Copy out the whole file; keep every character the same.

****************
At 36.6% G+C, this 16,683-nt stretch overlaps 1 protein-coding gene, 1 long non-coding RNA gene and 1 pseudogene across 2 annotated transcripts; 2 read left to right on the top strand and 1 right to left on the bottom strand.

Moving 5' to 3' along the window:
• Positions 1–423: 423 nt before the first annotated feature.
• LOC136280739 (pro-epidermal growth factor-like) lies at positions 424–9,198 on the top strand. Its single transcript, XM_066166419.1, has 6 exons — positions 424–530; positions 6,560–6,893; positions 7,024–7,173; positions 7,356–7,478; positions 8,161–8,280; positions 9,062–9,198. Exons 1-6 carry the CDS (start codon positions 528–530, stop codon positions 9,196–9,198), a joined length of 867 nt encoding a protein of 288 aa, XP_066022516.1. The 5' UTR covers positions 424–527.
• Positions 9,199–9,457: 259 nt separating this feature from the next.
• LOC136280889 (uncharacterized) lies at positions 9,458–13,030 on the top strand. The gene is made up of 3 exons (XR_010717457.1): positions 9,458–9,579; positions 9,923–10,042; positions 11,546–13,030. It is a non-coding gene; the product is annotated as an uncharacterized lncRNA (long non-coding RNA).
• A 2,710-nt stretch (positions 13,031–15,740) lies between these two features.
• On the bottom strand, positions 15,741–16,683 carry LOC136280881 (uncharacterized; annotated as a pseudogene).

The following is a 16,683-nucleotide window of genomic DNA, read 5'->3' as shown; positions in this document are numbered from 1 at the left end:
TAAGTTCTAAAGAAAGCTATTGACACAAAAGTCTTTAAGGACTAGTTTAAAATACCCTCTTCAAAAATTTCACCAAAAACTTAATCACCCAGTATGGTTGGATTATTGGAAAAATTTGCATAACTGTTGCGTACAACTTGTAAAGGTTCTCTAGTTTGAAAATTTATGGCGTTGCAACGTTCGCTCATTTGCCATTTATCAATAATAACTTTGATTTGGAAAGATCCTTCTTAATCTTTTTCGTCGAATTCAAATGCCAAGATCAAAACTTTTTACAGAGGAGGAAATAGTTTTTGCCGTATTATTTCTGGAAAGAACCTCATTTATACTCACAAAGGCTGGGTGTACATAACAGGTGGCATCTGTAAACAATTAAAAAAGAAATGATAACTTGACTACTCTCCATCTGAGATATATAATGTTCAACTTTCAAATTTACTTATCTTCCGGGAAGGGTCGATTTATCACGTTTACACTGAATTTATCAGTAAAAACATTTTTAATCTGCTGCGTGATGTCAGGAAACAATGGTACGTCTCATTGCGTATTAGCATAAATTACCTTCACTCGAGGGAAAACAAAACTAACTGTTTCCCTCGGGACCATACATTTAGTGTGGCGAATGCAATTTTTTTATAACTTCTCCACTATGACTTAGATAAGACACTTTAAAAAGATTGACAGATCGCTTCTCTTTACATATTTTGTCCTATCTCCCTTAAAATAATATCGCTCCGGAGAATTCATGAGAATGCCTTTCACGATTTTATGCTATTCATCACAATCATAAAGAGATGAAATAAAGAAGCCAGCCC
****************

At 36.6% G+C, this 16,683-nt stretch overlaps 1 protein-coding gene, 1 long non-coding RNA gene and 1 pseudogene across 2 annotated transcripts; 2 read left to right on the top strand and 1 right to left on the bottom strand.

Moving 5' to 3' along the window:
• Positions 1–423: 423 nt before the first annotated feature.
• LOC136280739 (pro-epidermal growth factor-like) lies at positions 424–9,198 on the top strand. Its single transcript, XM_066166419.1, has 6 exons — positions 424–530; positions 6,560–6,893; positions 7,024–7,173; positions 7,356–7,478; positions 8,161–8,280; positions 9,062–9,198. Exons 1-6 carry the CDS (start codon positions 528–530, stop codon positions 9,196–9,198), a joined length of 867 nt encoding a protein of 288 aa, XP_066022516.1. The 5' UTR covers positions 424–527.
• Positions 9,199–9,457: 259 nt separating this feature from the next.
• LOC136280889 (uncharacterized) lies at positions 9,458–13,030 on the top strand. The gene is made up of 3 exons (XR_010717457.1): positions 9,458–9,579; positions 9,923–10,042; positions 11,546–13,030. It is a non-coding gene; the product is annotated as an uncharacterized lncRNA (long non-coding RNA).
• A 2,710-nt stretch (positions 13,031–15,740) lies between these two features.
• On the bottom strand, positions 15,741–16,683 carry LOC136280881 (uncharacterized; annotated as a pseudogene).

The following is a 16,683-nucleotide window of genomic DNA, read 5'->3' as shown; positions in this document are numbered from 1 at the left end:
TAAGTTCTAAAGAAAGCTATTGACACAAAAGTCTTTAAGGACTAGTTTAAAATACCCTCTTCAAAAATTTCACCAAAAACTTAATCACCCAGTATGGTTGGATTATTGGAAAAATTTGCATAACTGTTGCGTACAACTTGTAAAGGTTCTCTAGTTTGAAAATTTATGGCGTTGCAACGTTCGCTCATTTGCCATTTATCAATAATAACTTTGATTTGGAAAGATCCTTCTTAATCTTTTTCGTCGAATTCAAATGCCAAGATCAAAACTTTTTACAGAGGAGGAAATAGTTTTTGCCGTATTATTTCTGGAAAGAACCTCATTTATACTCACAAAGGCTGGGTGTACATAACAGGTGGCATCTGTAAACAATTAAAAAAGAAATGATAACTTGACTACTCTCCATCTGAGATATATAATGTTCAACTTTCAAATTTACTTATCTTCCGGGAAGGGTCGATTTATCACGTTTACACTGAATTTATCAGTAAAAACATTTTTAATCTGCTGCGTGATGTCAGGAAACAATGGTACGTCTCATTGCGTATTAGCATAAATTACCTTCACTCGAGGGAAAACAAAACTAACTGTTTCCCTCGGGACCATACATTTAGTGTGGCGAATGCAATTTTTTTATAACTTCTCCACTATGACTTAGATAAGACACTTTAAAAAGATTGACAGATCGCTTCTCTTTACATATTTTGTCCTATCTCCCTTAAAATAATATCGCTCCGGAGAATTCATGAGAATGCCTTTCACGATTTTATGCTATTCATCACAATCATAAAGAGATGAAATAAAGAAGCCAGCCC